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ANTIGENS Antigen: Any substance reacting with the products of any specific immune response (Ig or T cells) ¡ Immunogen: Any substance capable to induce a specific immune response ¡ All antigens are NOT Immunogenic. ¡
¡ - For immunogenicity: foreign substance Cemically more complex - Larger molecules are better immunogens (no limit but usually > 6000 Da) -
Particulate antigens are better immunogens than soluble antigens ¡ Denaturated antigenes are more immunogenic than the native forms ¡ Easly degradable and phagocytosed antigens are more immonogenic ¡
Host genetic factors influence the immunogenceity. ¡ The age of the hosts influence also the immune response ¡ The dose and route of antigen administration also influence the immune response ¡
Antigens can bind to B cell receptors ¡ T cell receptors ¡ MHC molecules ¡ ¡ Haptens: Small molecules, which are not immunogenic but they induce an immune response when they are attached to a carrier molecule.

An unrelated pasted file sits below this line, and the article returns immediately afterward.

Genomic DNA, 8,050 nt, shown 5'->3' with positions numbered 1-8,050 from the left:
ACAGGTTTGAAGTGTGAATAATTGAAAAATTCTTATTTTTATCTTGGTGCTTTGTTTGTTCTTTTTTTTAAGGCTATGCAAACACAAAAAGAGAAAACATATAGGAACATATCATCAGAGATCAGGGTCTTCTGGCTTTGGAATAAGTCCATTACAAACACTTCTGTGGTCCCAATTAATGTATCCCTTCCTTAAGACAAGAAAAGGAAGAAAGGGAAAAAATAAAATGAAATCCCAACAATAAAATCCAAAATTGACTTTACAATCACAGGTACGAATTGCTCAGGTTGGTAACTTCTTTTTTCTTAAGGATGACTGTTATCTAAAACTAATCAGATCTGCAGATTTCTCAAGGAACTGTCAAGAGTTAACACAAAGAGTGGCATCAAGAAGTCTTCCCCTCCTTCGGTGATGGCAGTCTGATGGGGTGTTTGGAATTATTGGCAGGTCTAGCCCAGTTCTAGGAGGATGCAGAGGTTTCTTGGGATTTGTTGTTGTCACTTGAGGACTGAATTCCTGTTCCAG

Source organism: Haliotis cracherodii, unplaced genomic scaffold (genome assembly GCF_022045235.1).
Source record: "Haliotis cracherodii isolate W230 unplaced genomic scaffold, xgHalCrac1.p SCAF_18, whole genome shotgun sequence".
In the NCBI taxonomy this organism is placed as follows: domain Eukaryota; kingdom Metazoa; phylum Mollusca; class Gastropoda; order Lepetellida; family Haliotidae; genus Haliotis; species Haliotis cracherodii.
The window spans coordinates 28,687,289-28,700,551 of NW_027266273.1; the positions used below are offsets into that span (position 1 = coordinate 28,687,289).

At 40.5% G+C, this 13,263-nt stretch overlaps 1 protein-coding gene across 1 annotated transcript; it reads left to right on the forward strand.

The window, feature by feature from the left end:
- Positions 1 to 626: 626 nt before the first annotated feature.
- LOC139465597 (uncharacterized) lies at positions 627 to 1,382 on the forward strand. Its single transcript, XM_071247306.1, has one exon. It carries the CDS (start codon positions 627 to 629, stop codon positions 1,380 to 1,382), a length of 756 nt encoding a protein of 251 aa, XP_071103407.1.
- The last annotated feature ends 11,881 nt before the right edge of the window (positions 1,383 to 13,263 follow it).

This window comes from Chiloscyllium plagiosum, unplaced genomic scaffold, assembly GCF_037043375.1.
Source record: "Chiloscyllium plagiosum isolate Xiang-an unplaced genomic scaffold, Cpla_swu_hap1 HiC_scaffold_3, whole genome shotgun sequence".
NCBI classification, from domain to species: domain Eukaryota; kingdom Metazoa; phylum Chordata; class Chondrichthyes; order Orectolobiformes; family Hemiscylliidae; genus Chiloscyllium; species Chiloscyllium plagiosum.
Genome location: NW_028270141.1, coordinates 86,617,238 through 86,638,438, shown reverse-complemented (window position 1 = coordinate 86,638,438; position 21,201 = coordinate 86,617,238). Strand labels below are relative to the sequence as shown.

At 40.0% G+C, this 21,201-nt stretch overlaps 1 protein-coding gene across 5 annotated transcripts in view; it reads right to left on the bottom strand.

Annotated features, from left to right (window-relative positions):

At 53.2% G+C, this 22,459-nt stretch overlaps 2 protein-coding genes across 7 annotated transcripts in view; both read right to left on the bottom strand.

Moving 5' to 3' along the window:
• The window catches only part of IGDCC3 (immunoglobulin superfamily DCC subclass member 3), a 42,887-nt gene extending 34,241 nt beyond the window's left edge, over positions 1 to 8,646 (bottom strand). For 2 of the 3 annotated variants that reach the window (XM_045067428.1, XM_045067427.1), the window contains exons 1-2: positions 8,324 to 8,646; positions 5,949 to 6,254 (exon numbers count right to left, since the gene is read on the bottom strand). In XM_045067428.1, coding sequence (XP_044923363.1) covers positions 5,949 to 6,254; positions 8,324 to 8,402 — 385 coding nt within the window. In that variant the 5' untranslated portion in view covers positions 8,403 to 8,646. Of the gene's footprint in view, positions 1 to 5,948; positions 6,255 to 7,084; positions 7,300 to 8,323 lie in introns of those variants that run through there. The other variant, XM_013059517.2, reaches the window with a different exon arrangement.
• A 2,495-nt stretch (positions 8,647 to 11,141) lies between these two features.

Chemically Antigens Can Be Protein (pure, lipoprotein or glycoproteins) ¡ CH (polysaccharides and lipopolysaccharides) ¡ Nucleic acids * Lipids are not immunogenic but some phospholipids or glycolipids may stimulate T cells ¡
¡ Antigenic determinant or epitope: the portion of the antigen which binds to the products of a specific immune response
T dependent antigens They stimulate antibody production with the aid of T cells. - Proteins ¡
T independent antigens They can directly stimulate B cells without the help of T cells ¡ Pollysaccharides (repeated same antigenic sites) ¡ Type 1 T independent antigenes may activate B cells polyclonally, type 2 NOT ¡
¡ Adjuvants: Enhance the biological effects o an antigen, nonspecifically.
Antigenic determinants recognized by B cells ¡ ¡ Linear epitopes: 4 -8 amino acid or sugar residues Conformotional epitopes T cells recognise only amino acid sequences in a protein T cells recognize peptides asscoiated with MHC Antigenic determinants are usually 12 -22 amino acids long